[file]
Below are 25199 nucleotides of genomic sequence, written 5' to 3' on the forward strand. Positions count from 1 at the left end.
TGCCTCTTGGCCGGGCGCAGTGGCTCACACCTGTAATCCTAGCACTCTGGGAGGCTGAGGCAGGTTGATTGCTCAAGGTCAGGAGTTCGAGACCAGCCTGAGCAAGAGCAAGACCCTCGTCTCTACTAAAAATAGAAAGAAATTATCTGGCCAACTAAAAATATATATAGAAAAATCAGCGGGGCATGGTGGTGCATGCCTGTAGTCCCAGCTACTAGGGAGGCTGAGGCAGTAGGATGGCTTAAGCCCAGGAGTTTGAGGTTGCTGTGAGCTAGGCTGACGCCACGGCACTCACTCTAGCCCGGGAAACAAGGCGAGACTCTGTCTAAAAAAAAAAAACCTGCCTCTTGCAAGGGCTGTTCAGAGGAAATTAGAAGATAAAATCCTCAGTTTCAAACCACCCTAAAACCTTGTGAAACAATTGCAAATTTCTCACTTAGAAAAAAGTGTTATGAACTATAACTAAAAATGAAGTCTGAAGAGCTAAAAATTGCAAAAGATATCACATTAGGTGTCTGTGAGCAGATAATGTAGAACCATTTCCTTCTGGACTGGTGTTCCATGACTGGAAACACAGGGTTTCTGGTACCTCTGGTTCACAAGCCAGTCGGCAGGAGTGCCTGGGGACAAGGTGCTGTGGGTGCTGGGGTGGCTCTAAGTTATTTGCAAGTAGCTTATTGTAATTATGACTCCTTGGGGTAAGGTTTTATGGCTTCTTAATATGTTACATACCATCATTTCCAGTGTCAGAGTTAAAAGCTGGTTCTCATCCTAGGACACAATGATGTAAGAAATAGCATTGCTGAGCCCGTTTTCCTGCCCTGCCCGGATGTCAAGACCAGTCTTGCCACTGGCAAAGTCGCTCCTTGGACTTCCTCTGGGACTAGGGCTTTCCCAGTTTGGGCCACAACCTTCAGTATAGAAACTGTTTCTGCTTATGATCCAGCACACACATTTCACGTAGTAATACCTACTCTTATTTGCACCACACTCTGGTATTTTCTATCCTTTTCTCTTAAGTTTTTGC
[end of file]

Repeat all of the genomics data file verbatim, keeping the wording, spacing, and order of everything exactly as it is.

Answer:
Below are 25199 nucleotides of genomic sequence, written 5' to 3' on the forward strand. Positions count from 1 at the left end.
TGCCTCTTGGCCGGGCGCAGTGGCTCACACCTGTAATCCTAGCACTCTGGGAGGCTGAGGCAGGTTGATTGCTCAAGGTCAGGAGTTCGAGACCAGCCTGAGCAAGAGCAAGACCCTCGTCTCTACTAAAAATAGAAAGAAATTATCTGGCCAACTAAAAATATATATAGAAAAATCAGCGGGGCATGGTGGTGCATGCCTGTAGTCCCAGCTACTAGGGAGGCTGAGGCAGTAGGATGGCTTAAGCCCAGGAGTTTGAGGTTGCTGTGAGCTAGGCTGACGCCACGGCACTCACTCTAGCCCGGGAAACAAGGCGAGACTCTGTCTAAAAAAAAAAAACCTGCCTCTTGCAAGGGCTGTTCAGAGGAAATTAGAAGATAAAATCCTCAGTTTCAAACCACCCTAAAACCTTGTGAAACAATTGCAAATTTCTCACTTAGAAAAAAGTGTTATGAACTATAACTAAAAATGAAGTCTGAAGAGCTAAAAATTGCAAAAGATATCACATTAGGTGTCTGTGAGCAGATAATGTAGAACCATTTCCTTCTGGACTGGTGTTCCATGACTGGAAACACAGGGTTTCTGGTACCTCTGGTTCACAAGCCAGTCGGCAGGAGTGCCTGGGGACAAGGTGCTGTGGGTGCTGGGGTGGCTCTAAGTTATTTGCAAGTAGCTTATTGTAATTATGACTCCTTGGGGTAAGGTTTTATGGCTTCTTAATATGTTACATACCATCATTTCCAGTGTCAGAGTTAAAAGCTGGTTCTCATCCTAGGACACAATGATGTAAGAAATAGCATTGCTGAGCCCGTTTTCCTGCCCTGCCCGGATGTCAAGACCAGTCTTGCCACTGGCAAAGTCGCTCCTTGGACTTCCTCTGGGACTAGGGCTTTCCCAGTTTGGGCCACAACCTTCAGTATAGAAACTGTTTCTGCTTATGATCCAGCACACACATTTCACGTAGTAATACCTACTCTTATTTGCACCACACTCTGGTATTTTCTATCCTTTTCTCTTAAGTTTTTGC